It’s not been possible to escape the wild world of RPA valuations these past few months, culminating in the recent claim from UiPath and its investors that the firm is worth $3 billion, despite the reality that AA’s annual revenues this past year are ~$100m, Blue Prism’s ~$55m and UiPath’s ~$65m (HFS estimates).
As much as I would love to celebrate my friends Daniel Dines’, Mihir Shukla’s and Alastair Bathgate’s untold wealth, I have done my homework with my analyst colleague Elena Christopher and, while these three gentlemen and their teams will undoubtedly become exceedingly wealthy from locking up the RPA market, valuations as high as $3 billion are, sadly, pure science fiction. I welcome any of these three dudes to save a copy of this post and proclaim to me “I told you so” in a couple of years – and I will gladly accept a glass of their champagne – but we hate to burst this bubble with seven misnomers why RPA is not your typical Silicon Valley software fantasy:
1. RPA directly replaces people. This is incorrect, its all about augmenting processes and the improving the quality of the workforce, not eliminating actual employees with bots. As our recent State of Operations Study with KPMG, across 381 Global 2000 operations leaders, illustrates, only 7% go into automation expecting direct FTE reduction. Consequently, the C-Suites from 70% of these organizations are happy with the ability of RPA to reduce reliance on labor. Hence RPA augments labor, it doesn’t replace it.
2. RPA can scale rapidly to have a dramatic impact on enterprises in months. Incorrect. The vast majority of these initiatives are project-based, not scaled – only 13% of RPA adopters are currently scaled up and industrialized, according to new data from 590 enterprises worldwide. Most RPA adopters are still tinkering with projects and not rushing towards enterprise scale adoption.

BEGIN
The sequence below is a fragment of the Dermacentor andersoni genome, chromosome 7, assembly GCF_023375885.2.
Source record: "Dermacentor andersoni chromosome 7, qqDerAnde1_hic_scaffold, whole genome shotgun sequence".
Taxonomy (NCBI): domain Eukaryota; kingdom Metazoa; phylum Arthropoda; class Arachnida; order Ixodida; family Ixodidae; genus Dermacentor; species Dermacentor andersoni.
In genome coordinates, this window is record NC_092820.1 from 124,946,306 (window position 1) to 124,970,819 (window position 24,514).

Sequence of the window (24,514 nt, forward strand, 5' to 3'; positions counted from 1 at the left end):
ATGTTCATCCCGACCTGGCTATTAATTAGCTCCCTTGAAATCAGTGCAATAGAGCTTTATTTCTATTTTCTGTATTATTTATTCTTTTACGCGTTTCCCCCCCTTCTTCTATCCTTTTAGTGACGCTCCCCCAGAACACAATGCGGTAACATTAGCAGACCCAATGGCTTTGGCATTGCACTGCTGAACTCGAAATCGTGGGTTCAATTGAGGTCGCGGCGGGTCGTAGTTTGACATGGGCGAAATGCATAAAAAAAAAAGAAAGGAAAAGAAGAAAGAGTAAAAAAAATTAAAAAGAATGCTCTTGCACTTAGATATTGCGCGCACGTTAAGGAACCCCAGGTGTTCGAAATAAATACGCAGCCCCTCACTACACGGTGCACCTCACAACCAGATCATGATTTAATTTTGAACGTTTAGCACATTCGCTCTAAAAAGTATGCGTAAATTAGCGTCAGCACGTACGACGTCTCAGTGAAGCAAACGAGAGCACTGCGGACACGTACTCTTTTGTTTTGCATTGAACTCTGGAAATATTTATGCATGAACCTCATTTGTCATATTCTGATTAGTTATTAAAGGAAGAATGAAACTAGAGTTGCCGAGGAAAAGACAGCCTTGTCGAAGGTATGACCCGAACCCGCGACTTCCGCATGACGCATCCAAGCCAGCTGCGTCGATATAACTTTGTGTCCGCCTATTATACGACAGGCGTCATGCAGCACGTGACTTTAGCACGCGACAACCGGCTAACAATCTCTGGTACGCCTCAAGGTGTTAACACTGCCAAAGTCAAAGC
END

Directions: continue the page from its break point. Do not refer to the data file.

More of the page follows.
3. RPA tools can achieve amazing benefits all by their lonesome. Incorrect. RPA has to be driven by a motivated business line, and supported by capable IT. This isn’t the typical software sales model where licenses are sold en masse and distributed willy-nilly across the business. Without a genuine buy-in and partnership between business units and IT, RPA fails. There has to be a balance.
4. RPA delivers intelligence. Incorrect. RPA is a gateway drug to digitize low-value processes and free up human-time to focus on higher value activities. RPA is a catalyst to drive a more intelligent enterprise operations but is not intelligent itself.
5. RPA will be a unique game-changing product in the market for years to come. Incorrect. Most organizations take a couple of years to learn and understand how to incorporate the benefits of RPA, but after that it’s merely a tool in the enterprise toolbox.
6. We will still be talking about “Robotic Process Automation” in two years time. Very unlikely. The narrative is already shifting to a broader Intelligent Automation roadmap. RPA is very good at breathing new life into legacy processes and technologies but isn’t driving genuine digital business model transformation. RPA helps digitize the underbelly that supports the ultimate digital business outcomes by digitizing manual processes and fixes system integration points. It is a gateway to achieving front to back office workflows that are critical for digital business to service the needs of their customers in real-time. However. once RPA has performed these tasks, the real challenge for enterprises in going beyond simple RPA to drive real intelligence into the processes. Hence, RPA is a gateway to creating basic digital infrastructure across the organization, but other AI tools are needed in the future to help organizations anticipate their customer actions before they happen.